I wanted to make plans with the first grade teachers for the exact day and times I will come to their classrooms so that was my main purpose for Tuesday’s visit. I also had a bag of full of clothes to drop off at the front office for kids who might have accidents. The home liaison who usually handles that is out on maternity leave and the woman filling in for her happens to be someone with whom I worked with at Fresno High. We had a good time catching up and reminiscing. I also had chocolate bars to hand out to the office staff.

Off to the cafeteria to see the kids. The new first graders don’t know me, but the second graders do and they all cheered and called out my name when I walked in. I don’t think I made any points with the new vice principal who was trying to maintain order. I had a chocolate bar for her, too, which helped a little.

Two of the first graders are returning from last year. Both had some hard times so I wasn’t surprised by their repeat performance. I sat with one who had been required to stay in, missing recess. I don’t think this is the answer for problem children, but I can only go along with the rules. He and I chatted about his father who had a brain tumor and is now blind. He told me his dad is currently in the hospital. I hugged him and gave him a puzzle page that I had copied in the office before heading out.

The copying machine is another story. When I went into the workroom, the repair man for the laminating machine was there. Although I said good morning, he didn’t speak, just kept his head in the machine. I set up the copier but it stopped midway with a light telling me it needed paper. This happens to me a lot. I muttered my lament, “why me!,” and got out a ream of paper to reload the machine but continued to grumble that this might not work. I said my prayer over the machine and hit the reset button. It worked! I gave a shout of joy and a “thank you, Lord,” noticing that the laminating repairman was continuing his work and shaking his head at the same time. I thought perhaps he needed some prayer, too!

After checking in with teachers around campus, I have a game plan and will return next week with schedules and supplies. There will undoubtedly be more chocolate, stickers, and pencils to hand out, too.


Early childhood education is important

The U.S. child population continues to increase and grow more diverse — especially in California, Florida and Texas. But the overall rate of 3- and 4-year-olds not attending preschool — 52% — hasn’t changed since 2010, according to the 2019 Kids Count Data Book, which has been tracking child well-being at the state level since 1990.

The report also highlights the steady upward trend in high school graduation rates. “Students who graduate from high school on time have many more choices in young adulthood,” the authors write. “They are more likely to pursue postsecondary education and training, make healthier decisions and engage in less risky behaviors.”

Our daughter, when she was small, attended preschool. She did well in school and graduated on time. She pursued two college degrees and lives a very healthy life. She has never smoked or taken drugs and only occasionally has a glass of wine. Our grandchildren attended preschool. They are currently doing very well in elementary school. Our granddaughter, though, has said she’s not interested in college because it’s just more school. We’ll see what she says in another eight years. Her parents, both college graduates, have told her they want her to go to college.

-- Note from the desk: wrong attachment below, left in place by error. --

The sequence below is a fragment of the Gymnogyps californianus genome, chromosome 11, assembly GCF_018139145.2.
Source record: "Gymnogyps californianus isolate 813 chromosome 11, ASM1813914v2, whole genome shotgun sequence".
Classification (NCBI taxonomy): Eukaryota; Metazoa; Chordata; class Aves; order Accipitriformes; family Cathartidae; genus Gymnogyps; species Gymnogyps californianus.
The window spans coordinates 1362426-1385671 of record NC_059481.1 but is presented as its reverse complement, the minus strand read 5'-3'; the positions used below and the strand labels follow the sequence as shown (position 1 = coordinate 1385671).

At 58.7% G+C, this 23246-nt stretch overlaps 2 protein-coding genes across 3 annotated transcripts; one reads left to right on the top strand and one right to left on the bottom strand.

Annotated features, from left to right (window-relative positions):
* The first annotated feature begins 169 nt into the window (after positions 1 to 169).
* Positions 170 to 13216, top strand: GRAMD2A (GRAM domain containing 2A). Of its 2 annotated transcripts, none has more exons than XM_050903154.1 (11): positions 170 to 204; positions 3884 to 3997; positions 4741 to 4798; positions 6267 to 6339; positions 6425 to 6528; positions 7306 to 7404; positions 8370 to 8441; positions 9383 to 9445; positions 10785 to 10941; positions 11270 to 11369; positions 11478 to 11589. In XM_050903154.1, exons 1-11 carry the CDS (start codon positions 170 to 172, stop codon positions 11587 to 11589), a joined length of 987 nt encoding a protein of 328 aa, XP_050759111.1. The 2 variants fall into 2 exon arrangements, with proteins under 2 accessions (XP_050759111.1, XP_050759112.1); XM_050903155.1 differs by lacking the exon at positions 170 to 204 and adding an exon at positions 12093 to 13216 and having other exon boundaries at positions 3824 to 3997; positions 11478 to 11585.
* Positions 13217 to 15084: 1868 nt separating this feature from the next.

Working with small children these past five years has made me very aware of how important preschool and kindergarten can be for success in higher grades. Fortunately, Fresno schools offer preschool and transitional kindergarten free of charge. Yet, at Columbia, the preschool is not at capacity. Some parents don’t take advantage of transitional kindergarten for those too young to start regular kindergarten in August. It does take work to get kids enrolled and then to school every day.

Last year I saw one of these children who missed kindergarten, a little boy whose family had a major trauma the year before and had not sent the boy to school. First grade was so hard for him. He did not have the socialization skills to be around other children. He was unable to take directions from the teacher. His academic skills were minimal so the work was hard and he became frustrated. There are others like him who have missed out on those early years of education, nor had parents who taught them number and letter concepts and required satisfactory behavior. Those children struggle in school and then in life.

It was a ‘bounce-back’ day

Julia came into the cafeteria on her own today. She smiled at me and gave me a hug. I asked if it was a better day, and she nodded ‘yes.’ I told her I would bring her something in a little bit and she seemed pleased. I greeted more students and then checked to see where Julia had landed for lunch. She was right in the middle of her class, where she should be sitting. I took her a “Bounce Back Kid” sticker and told her how pleased I was to see her bouncing back today from what was a rough day, yesterday. I asked her how she felt and she said, “good.”

“I hope you have more good days, but remember you can ‘bounce back’ from a bad time to a better time.”

Speaking of bouncing back, I went to a first grade class after lunch and was given a beautiful pinky/purple orchid from the class (and the teacher).

“You do so many kind things for us, we wanted to give you something as beautiful as you.”

I was practically in tears.

We get by with a little help

Some days we just want to be seen. Some days we just want someone to take care of us.

The little girl was skooched down on the cement, behind the cafeteria door that was propped open to allow the students to enter for lunch. I could see her hiding there as I stood inside the cafeteria greeting the first and second graders as they entered. She could see me, too, and we waved to each other through the glass.